The basis of OUTA’s case is as follows:

  • that SANRAL had clearly failed to conduct a meaningful public participation process before it decided to declare Gauteng’s freeways toll roads. The three million or so members of Gauteng’s road using public were not properly informed of SANRAL’s plans nor given the opportunity to participate in the decision at all, as is required by the SANRAL Act;
  • the Minister of Transport failed to properly consider the exorbitant costs of e-tolling that would be borne by the public when approving SANRAL’s plans to declare Gauteng’s freeways toll roads. The very person who had to safe-guard the public from an overly expensive scheme did not properly consider the expense of the collection process;
  • the enforcement of e-tolling would be practically impossible because of the sheer numbers of users of the GFIP. Gauteng’s courts and law enforcement system would be unable to deal with thousands of expected defaulters per month.
  • that the levying and collection of e-toll is a scheme that had not been introduced according to the law, and would violate the constitutional right of road users not to be arbitrarily deprived of property.
  • Last year OUTA launched a case in the North Gauteng High Court, which astonishingly decided that  the public consultation conducted by SANRAL prior to 2008 had been adequate. The Court failed to deliberate on the alleged unlawfulness of e-tolling. The matter was then taken on appeal.

“Astoundingly, the SCA in its judgment responded by refusing to consider and decide on the unlawfulness of e-tolling,” said OUTA in a statement issued today.  “Instead, the SCA decided the appeal largely on the technical basis that there has been too long a delay in challenging e-tolling. The property challenge was also dealt with on the basis that it was defeated by delay. In short, the SCA has said it is too late, and has closed its eyes to the fact that e-tolling may be unlawful.”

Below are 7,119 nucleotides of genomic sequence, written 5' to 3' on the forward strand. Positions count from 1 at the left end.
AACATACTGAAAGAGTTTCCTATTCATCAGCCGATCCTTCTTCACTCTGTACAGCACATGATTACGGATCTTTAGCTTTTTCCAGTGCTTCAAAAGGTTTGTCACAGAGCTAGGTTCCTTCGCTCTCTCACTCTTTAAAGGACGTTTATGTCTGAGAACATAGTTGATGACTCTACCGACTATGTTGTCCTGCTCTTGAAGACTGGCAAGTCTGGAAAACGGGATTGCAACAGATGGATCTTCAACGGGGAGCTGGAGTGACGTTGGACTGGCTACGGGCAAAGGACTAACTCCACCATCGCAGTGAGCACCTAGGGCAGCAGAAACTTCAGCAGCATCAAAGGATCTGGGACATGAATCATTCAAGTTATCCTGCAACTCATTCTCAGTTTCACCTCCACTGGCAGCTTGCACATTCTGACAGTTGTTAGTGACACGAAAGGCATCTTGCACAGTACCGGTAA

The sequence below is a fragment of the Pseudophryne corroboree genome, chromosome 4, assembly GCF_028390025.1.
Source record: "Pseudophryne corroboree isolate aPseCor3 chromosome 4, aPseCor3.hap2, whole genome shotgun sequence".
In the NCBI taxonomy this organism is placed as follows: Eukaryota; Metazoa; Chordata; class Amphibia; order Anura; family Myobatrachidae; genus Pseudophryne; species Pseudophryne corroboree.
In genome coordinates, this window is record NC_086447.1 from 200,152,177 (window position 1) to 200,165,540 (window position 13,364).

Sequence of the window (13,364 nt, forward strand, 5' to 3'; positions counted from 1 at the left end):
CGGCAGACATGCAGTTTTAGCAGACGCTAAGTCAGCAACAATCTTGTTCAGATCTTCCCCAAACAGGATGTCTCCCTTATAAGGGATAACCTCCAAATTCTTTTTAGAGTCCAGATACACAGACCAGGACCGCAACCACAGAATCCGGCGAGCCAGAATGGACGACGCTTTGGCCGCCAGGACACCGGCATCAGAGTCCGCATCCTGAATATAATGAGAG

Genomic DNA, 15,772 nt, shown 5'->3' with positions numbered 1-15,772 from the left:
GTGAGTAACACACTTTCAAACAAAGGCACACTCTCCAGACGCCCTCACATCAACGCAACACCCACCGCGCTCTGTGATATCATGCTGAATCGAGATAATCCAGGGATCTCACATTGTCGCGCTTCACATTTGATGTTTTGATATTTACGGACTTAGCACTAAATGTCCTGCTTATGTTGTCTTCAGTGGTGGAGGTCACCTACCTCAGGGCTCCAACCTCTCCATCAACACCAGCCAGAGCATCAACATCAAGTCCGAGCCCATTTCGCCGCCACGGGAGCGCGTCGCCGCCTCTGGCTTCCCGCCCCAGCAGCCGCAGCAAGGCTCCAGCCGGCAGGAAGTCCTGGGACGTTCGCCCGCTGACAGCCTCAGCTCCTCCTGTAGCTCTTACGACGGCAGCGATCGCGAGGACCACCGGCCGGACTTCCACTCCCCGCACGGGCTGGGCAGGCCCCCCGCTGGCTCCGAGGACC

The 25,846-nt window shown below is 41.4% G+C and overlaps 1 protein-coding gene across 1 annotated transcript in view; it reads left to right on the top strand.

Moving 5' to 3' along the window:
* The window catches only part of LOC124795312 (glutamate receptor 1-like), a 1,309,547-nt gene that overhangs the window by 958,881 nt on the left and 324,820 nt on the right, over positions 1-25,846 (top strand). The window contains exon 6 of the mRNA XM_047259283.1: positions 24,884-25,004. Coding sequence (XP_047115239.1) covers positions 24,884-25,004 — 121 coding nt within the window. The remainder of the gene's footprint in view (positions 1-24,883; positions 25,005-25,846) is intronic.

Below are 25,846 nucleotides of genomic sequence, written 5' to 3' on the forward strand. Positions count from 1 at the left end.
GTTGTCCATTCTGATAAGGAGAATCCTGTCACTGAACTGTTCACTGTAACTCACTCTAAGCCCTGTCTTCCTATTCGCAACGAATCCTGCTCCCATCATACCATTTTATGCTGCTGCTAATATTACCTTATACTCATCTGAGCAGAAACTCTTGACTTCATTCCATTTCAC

The government and SANRAL have interpreted the SCA judgment as affirmation that SANRAL’s public consultation was adequate. OUTA says the judgment makes no such claim. Road users still have no clarity on the lawfulness of e-tolling. Therefore, “it remains open to any citizen to lawfully decide not to pay e-tolls and defend his/her prosecution for failure to pay e-tolls on the basis that the toll declarations and the approval by the Minister of Transport of e-tolling was unlawful,” says OUTA.

“This we must stress, is a very positive implication of the SCA judgment for the rights of individuals.”

Perhaps the main argument against e-tolling is that it will bankrupt itself due to the administration costs of chasing up tens of thousands of unpaid bills each month. On this basis alone, it seems doomed.

OUTA has a couple of avenues open to it. It could take the matter to the Constitutional Court, but is seriously short of funds. Or it could defend a motorist charged for non-payment of e-tolls, or encourage a campaign of civil disobedience.

Either way, the e-toll saga is far from over.

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Ciaran Ryan

The Writer's Room is a curated by Ciaran Ryan, who has written on South African affairs for Sunday Times, Mail & Guardian, Financial Mail, Finweek, Noseweek, The Daily Telegraph, Forbes, USA Today, Acts Online and Lewrockwell.com, among others. In between he manages a gold mining operation in Ghana, and previously worked in Congo. Most of his time is spent in the lovely city of Joburg.